The great cyber war behind the Iran protests

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Debka File

Tehran’s Internet shutdown, its doomsday weapon for breaking up the new year’s anti-government protests, was routed with astonishing speed.

The successful cyber campaign, waged against Iran by certain Western and Arab intelligence agencies led by the US, during the week-long protest rallies across Iran, is gradually breaking surface. Two new comments shed light on this contest and the future direction of Iran’s protest movement after it petered out last Thursday.

Central Intelligence Agency Director Mike Pompeo corrected Fox Sunday interviewer Chris Wallace on Jan. 7, who noted that the wave of demonstrations was over. Pompeo put in firmly: “They are not behind us” – meaning that, according to his information, more are on the way.

And in Tehran, new Iranian laws have cut English classes out of the primary school curriculum after supreme leader Ayatollah Ali Khamenei ruled that learning English at an early age paves the way for the West’s “cultural invasion.” The Shiite theocracy is clearly engaged in another desperate bid to segregate the population from external influences. Khamenei hopes to achieve this by depriving the next generation of the essential key for accessing the world web – the English language.

But when every second Iranian holds a smartphone complete with apps in his pocket, totally shutting down social media communications proved beyond the powers of the regime’s cyber experts last week. They tried and failed to block Iran’s most popular Telegram app, which has 40 million users, in order to disrupt communications among the protest rallies.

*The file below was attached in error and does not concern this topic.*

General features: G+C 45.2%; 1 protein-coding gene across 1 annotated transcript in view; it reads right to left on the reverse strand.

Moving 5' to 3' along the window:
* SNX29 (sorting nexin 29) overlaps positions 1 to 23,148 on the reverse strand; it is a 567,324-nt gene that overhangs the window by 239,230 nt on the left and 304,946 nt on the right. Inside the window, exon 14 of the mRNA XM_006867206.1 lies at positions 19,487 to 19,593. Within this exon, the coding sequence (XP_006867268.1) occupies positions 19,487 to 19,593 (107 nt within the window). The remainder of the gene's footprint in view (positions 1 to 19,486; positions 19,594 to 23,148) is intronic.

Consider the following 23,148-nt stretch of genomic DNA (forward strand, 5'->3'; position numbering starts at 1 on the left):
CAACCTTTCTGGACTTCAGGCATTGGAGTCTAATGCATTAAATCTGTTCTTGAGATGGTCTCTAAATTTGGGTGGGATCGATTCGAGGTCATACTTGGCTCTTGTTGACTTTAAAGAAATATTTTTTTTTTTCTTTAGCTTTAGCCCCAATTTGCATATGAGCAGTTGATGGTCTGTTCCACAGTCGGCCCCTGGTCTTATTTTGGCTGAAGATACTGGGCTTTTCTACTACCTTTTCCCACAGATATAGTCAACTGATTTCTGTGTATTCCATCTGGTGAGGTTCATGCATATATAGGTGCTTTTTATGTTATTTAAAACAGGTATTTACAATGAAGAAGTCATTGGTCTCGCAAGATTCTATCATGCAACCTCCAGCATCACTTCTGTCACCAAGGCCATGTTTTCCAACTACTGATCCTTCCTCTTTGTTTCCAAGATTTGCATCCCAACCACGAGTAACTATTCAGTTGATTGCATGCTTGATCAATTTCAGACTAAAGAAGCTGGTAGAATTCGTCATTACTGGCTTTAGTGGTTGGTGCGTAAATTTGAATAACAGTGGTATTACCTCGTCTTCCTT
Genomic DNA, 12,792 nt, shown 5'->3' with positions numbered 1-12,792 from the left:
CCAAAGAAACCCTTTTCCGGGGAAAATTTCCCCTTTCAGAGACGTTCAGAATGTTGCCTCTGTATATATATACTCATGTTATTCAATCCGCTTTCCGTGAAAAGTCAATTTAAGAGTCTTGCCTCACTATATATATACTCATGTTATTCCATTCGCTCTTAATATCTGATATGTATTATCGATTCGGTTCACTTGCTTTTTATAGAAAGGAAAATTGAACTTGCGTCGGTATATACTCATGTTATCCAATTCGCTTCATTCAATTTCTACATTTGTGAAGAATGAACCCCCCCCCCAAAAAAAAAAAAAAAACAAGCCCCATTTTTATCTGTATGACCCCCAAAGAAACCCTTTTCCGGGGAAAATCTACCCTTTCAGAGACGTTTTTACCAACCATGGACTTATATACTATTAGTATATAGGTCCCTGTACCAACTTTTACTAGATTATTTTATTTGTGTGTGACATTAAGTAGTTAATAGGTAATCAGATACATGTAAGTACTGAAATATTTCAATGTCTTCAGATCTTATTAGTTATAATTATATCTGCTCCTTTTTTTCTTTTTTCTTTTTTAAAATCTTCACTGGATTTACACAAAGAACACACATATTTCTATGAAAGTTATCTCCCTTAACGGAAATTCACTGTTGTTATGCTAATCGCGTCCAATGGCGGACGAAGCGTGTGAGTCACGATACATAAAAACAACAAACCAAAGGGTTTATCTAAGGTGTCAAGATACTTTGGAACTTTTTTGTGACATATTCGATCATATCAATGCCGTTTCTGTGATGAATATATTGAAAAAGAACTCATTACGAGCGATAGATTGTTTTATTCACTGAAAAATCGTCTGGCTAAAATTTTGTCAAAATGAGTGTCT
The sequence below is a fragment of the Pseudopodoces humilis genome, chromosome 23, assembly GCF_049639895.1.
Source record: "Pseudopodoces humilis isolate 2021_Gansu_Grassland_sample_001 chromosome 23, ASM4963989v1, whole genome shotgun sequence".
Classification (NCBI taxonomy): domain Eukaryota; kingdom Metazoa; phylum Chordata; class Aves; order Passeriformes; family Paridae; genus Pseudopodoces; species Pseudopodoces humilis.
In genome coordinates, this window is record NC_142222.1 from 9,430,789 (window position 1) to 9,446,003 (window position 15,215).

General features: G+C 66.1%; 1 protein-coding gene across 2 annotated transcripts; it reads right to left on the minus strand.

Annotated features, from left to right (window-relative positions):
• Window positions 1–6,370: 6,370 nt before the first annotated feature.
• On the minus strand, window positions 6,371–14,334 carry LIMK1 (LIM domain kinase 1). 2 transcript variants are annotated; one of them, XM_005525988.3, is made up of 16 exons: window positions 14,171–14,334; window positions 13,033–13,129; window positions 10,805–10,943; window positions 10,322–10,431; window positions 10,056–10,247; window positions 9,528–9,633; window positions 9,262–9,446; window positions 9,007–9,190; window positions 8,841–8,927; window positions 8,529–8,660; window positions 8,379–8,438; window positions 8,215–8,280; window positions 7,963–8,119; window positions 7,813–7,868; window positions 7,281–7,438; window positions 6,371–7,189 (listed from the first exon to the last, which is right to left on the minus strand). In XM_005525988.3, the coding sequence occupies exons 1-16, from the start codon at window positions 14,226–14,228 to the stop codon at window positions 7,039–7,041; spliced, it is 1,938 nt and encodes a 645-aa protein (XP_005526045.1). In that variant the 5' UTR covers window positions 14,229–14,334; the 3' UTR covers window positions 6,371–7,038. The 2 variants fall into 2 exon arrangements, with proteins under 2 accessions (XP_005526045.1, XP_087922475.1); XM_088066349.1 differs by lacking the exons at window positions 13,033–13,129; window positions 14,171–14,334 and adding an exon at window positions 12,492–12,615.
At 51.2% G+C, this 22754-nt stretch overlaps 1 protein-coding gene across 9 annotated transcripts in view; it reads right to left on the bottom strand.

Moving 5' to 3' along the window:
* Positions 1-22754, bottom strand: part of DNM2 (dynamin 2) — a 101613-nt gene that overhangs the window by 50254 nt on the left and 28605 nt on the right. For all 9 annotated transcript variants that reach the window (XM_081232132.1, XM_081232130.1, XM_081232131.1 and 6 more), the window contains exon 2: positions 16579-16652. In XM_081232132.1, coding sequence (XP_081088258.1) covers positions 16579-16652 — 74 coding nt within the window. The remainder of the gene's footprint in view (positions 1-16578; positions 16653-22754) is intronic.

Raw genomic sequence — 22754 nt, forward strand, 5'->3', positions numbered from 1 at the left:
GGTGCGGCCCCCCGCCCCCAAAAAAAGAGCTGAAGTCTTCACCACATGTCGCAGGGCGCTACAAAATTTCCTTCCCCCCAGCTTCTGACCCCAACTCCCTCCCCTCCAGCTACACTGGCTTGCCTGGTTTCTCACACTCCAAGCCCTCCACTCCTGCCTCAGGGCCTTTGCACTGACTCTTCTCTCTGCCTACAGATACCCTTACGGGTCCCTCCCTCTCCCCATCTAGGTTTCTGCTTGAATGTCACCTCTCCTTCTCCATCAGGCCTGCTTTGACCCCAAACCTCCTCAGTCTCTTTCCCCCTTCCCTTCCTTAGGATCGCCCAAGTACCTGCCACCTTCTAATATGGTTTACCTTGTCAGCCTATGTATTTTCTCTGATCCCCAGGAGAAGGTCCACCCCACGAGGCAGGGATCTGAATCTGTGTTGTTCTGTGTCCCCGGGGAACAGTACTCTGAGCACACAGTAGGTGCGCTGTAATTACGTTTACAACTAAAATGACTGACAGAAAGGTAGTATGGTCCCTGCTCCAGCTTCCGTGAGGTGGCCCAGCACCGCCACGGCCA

Before the eruption of this upheaval, Western intelligence agencies had ranked Iran as the sixth cyber power in the world after the US, Britain, China, Russia and Israel. But when Western and Arab agencies operating behind the anti-government movement acted to reverse the government shutdown and restore the networks, they were amazed to find how easy it was. The US State Department played its part by encouraging virtual private networks to help users gain access to blocked websites. In no time, the cyber weapon had slipped out the grasp of the ayatollahs’ regime.

DEBKAfile’s intelligence sources were not surprised to learn that Tehran was sending out feelers to Moscow and Beijing appealing for expert assistance to combat Western raids on its communications networks. This has put Vladimir Putin and Xi Jinping in an awkward position. Neither is inclined at this moment to run slam up against President Donald Trump on Iran, certainly not in the field of cyber warfare. For Russia, which is already entangled in siding with Iran’s military positions in Syria, the cyber issue is an ultra-sensitive subject for his overt and covert relations with Washington. The Chinese president is in the same boat as Putin.